Wednesday, March 07, 2007

L’Allegro, Il Penseroso, Il Moderato and Il Mystico

It seems to be that time of the teaching term where every task gets rushed as Easter starts to come into view. I am in the latest EMLS

writing about some off-colour late 17th century burlesques of Hero and Leander. I guess I’d hoped EMLS would have a shorter lead time than the print journals, but getting it seems to have taken the most part of a year. My surmise is that the whole world beats the electronic path to the editor’s in-box. What an odd effect on prose numbering paragraphs (rather than pages) has! Obviously it is done to aid citation, for a web page is more of a scroll than a leaf.

Anyway, as a full text is not available on the web unless you sign up with ‘Questia’, this is a transcript of Gerard Manley Hopkins’ serious parody after Milton, ‘Il Mystico’. It isn’t very good, I’m afraid: its diffuseness tends to highlight just how well Milton avoided a flaccid list of high-brow pleasures in the real model, ‘Il Penseroso’.

First, though, this link, though, is to the libretto of ‘Il Moderato’, where Charles Jennens added a Golden Mean to the Perissa and Elissa (as Edmund Spenser would have put it), the too-much and too- little of Milton’s prior poems, mingling the three together for Handel to set.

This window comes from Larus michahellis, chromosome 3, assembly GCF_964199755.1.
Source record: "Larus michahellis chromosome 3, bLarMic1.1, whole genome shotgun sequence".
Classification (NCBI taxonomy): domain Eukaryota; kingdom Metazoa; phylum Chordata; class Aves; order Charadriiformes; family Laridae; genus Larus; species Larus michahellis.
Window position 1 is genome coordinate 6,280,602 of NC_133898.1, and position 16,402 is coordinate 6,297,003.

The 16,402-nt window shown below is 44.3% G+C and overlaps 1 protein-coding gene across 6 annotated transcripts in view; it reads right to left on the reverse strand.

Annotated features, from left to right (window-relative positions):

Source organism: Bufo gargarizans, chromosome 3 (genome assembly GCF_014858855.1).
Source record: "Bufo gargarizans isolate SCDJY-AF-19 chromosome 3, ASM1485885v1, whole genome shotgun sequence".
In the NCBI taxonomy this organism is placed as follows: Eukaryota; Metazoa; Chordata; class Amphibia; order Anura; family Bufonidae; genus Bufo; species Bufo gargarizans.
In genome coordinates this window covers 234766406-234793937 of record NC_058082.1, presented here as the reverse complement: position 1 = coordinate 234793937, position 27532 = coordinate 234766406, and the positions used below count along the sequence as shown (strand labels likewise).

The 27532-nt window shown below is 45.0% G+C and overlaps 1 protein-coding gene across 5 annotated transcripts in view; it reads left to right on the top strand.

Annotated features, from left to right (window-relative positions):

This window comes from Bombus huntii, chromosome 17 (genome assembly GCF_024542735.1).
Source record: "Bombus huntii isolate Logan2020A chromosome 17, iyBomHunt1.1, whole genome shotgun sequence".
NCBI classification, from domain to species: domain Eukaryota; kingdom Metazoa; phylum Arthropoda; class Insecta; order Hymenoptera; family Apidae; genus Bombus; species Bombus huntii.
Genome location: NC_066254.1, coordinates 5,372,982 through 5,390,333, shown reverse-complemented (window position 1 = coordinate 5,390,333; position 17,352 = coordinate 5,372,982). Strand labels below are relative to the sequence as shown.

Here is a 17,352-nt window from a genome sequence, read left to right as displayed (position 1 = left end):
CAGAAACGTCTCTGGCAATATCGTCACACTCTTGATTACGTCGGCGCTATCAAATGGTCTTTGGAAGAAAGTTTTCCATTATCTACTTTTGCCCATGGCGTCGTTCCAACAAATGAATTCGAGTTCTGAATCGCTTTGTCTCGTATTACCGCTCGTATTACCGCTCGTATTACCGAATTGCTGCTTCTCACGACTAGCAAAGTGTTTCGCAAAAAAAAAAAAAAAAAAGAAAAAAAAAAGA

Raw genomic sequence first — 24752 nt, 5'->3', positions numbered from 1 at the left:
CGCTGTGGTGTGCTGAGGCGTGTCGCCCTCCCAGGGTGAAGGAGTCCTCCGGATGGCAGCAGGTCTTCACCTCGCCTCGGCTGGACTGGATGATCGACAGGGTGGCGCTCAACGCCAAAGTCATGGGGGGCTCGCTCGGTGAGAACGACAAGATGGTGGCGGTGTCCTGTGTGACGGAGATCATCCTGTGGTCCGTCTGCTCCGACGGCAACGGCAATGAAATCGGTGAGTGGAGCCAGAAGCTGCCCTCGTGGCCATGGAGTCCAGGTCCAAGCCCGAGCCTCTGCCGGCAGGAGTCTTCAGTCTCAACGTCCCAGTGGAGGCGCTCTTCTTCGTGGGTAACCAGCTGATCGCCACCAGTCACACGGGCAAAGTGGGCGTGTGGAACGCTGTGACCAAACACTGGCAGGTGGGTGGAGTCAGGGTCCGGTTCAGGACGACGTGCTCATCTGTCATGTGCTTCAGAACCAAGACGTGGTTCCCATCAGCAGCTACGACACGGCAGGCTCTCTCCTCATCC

Gerard Manley Hopkins

Il Mystico

Hence sensual gross desires,
Right offspring of your grimy mother Earth!
My Spirit hath a birth
Alien from yours as heaven from Nadir-fires:
You rank and reeking things,
Scoop you from teeming filth some sickly hovel,
And there for ever grovel
'Mid fever'd fumes and slime and cakèd clot:
But foul and cumber not

The shaken plumage of my Spirit's wing

But come, thou balm to aching soul,
Of pointed wing and silver stole,
With heavenly cithern from high choir,
Tresses dipp'd in rainbow fire,
An olive-branch whence richly reek
Earthless dews on ancles sleek;
Be discover'd to my sight
From a haze of sapphire light,
Let incense hang across the room

And sober lustres take the gloom;

Come when night clings to what is hers
Closer because faint morning stirs;
When chill woods wake and think of morn,
But sleep again ere day be born;
When sick men turn, and lights are low,
And death falls gently as the snow;

When wholesome spirits rustle about,
And the tide of ill is out;
When waking hearts can pardon much

And hard men feel a softening touch;

When strangely loom all shapes that be,